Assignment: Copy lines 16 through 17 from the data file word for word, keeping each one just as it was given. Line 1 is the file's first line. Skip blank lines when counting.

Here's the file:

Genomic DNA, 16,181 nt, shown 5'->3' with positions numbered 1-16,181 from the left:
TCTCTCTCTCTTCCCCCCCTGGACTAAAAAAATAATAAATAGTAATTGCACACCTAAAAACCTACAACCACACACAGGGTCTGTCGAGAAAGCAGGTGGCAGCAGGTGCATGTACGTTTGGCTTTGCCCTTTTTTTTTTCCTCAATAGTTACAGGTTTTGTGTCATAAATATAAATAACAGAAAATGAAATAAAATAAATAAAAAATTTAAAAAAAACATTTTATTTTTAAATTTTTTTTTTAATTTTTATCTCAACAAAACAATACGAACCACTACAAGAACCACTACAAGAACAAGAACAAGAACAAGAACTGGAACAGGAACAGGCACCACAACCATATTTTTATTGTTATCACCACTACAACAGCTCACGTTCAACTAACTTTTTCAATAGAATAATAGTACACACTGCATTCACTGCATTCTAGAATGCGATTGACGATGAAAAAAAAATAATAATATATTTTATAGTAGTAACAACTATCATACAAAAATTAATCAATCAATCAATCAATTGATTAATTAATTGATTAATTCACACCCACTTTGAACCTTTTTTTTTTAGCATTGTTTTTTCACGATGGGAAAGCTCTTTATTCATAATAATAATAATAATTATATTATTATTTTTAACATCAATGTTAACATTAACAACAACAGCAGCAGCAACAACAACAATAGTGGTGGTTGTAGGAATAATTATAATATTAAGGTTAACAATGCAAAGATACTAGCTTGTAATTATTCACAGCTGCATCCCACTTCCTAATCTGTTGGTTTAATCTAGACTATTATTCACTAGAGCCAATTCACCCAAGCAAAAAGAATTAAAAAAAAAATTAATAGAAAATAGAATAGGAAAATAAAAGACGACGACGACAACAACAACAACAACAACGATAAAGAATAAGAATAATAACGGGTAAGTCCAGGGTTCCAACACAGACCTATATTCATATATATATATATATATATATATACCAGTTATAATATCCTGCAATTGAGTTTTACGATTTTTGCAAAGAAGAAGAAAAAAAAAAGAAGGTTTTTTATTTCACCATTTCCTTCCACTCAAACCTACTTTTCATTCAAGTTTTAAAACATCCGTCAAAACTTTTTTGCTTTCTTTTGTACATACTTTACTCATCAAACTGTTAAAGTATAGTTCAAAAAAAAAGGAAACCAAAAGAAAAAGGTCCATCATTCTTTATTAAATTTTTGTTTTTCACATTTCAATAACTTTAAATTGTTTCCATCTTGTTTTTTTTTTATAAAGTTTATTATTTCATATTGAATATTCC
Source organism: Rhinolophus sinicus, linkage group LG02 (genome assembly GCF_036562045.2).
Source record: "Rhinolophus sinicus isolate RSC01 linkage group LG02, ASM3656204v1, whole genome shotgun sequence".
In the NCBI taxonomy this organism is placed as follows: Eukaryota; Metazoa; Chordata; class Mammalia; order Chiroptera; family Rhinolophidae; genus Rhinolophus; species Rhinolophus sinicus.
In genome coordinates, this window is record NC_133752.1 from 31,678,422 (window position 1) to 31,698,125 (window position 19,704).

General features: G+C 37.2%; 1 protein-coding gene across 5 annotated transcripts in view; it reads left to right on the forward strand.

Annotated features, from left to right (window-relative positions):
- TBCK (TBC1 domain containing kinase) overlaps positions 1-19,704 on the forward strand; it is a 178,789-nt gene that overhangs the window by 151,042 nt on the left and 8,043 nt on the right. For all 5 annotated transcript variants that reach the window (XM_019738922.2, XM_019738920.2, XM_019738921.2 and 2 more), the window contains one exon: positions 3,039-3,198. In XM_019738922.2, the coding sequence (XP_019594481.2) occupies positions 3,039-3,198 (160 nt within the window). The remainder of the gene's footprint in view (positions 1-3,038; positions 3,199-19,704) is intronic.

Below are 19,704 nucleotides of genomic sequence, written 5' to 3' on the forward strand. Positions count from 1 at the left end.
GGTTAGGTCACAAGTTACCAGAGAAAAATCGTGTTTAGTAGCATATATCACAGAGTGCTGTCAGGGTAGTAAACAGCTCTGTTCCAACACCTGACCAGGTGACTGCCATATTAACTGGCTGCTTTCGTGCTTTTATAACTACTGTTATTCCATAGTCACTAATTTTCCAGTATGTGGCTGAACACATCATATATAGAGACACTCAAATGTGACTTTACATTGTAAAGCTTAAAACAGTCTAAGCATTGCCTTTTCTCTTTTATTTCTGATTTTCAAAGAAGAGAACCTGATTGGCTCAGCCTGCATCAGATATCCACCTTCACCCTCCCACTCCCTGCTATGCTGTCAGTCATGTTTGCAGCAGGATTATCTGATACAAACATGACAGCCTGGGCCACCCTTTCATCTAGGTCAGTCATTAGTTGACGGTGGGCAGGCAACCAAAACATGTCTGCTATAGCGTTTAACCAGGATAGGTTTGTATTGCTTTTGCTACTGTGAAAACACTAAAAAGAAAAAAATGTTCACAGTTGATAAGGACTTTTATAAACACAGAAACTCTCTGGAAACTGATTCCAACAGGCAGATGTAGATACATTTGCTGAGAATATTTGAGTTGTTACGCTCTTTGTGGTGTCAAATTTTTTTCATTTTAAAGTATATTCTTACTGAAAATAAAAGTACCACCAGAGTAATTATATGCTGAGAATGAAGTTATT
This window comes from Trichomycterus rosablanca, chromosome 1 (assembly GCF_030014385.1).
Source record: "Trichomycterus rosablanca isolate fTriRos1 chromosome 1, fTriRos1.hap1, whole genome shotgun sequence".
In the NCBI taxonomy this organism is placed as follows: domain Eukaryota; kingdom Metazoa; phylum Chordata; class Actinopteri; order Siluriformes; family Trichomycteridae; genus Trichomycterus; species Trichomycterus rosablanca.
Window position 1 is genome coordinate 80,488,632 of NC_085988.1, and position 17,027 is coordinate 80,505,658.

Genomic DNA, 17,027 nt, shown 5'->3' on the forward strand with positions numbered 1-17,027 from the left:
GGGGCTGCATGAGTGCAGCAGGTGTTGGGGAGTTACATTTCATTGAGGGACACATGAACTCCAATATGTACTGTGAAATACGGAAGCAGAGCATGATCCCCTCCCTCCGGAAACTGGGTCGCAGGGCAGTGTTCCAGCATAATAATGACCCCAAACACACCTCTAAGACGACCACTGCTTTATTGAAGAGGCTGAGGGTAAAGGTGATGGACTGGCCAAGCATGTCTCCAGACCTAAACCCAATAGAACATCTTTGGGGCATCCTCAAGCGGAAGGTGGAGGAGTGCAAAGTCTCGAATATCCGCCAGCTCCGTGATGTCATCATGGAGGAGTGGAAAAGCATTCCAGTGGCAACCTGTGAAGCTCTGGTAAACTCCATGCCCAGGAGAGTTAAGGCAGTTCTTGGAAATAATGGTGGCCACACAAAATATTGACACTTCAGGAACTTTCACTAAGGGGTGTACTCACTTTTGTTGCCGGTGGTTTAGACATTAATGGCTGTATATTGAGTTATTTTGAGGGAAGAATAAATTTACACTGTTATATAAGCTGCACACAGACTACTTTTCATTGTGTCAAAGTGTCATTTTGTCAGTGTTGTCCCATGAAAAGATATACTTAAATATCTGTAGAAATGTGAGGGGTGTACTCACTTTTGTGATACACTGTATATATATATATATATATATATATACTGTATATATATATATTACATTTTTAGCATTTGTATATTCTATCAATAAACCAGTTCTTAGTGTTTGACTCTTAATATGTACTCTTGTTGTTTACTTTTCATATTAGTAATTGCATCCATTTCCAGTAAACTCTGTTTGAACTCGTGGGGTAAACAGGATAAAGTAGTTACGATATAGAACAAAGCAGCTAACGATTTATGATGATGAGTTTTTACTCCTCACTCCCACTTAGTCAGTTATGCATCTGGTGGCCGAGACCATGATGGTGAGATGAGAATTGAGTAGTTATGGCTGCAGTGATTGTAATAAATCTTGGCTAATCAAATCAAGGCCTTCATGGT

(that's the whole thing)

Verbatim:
Genomic DNA, 17,027 nt, shown 5'->3' on the forward strand with positions numbered 1-17,027 from the left:
GGGGCTGCATGAGTGCAGCAGGTGTTGGGGAGTTACATTTCATTGAGGGACACATGAACTCCAATATGTACTGTGAAATACGGAAGCAGAGCATGATCCCCTCCCTCCGGAAACTGGGTCGCAGGGCAGTGTTCCAGCATAATAATGACCCCAAACACACCTCTAAGACGACCACTGCTTTATTGAAGAGGCTGAGGGTAAAGGTGATGGACTGGCCAAGCATGTCTCCAGACCTAAACCCAATAGAACATCTTTGGGGCATCCTCAAGCGGAAGGTGGAGGAGTGCAAAGTCTCGAATATCCGCCAGCTCCGTGATGTCATCATGGAGGAGTGGAAAAGCATTCCAGTGGCAACCTGTGAAGCTCTGGTAAACTCCATGCCCAGGAGAGTTAAGGCAGTTCTTGGAAATAATGGTGGCCACACAAAATATTGACACTTCAGGAACTTTCACTAAGGGGTGTACTCACTTTTGTTGCCGGTGGTTTAGACATTAATGGCTGTATATTGAGTTATTTTGAGGGAAGAATAAATTTACACTGTTATATAAGCTGCACACAGACTACTTTTCATTGTGTCAAAGTGTCATTTTGTCAGTGTTGTCCCATGAAAAGATATACTTAAATATCTGTAGAAATGTGAGGGGTGTACTCACTTTTGTGATACACTGTATATATATATATATATATATATATACTGTATATATATATATTACATTTTTAGCATTTGTATATTCTATCAATAAACCAGTTCTTAGTGTTTGACTCTTAATATGTACTCTTGTTGTTTACTTTTCATATTAGTAATTGCATCCATTTCCAGTAAACTCTGTTTGAACTCGTGGGGTAAACAGGATAAAGTAGTTACGATATAGAACAAAGCAGCTAACGATTTATGATGATGAGTTTTTACTCCTCACTCCCACTTAGTCAGTTATGCATCTGGTGGCCGAGACCATGATGGTGAGATGAGAATTGAGTAGTTATGGCTGCAGTGATTGTAATAAATCTTGGCTAATCAAATCAAGGCCTTCATGGT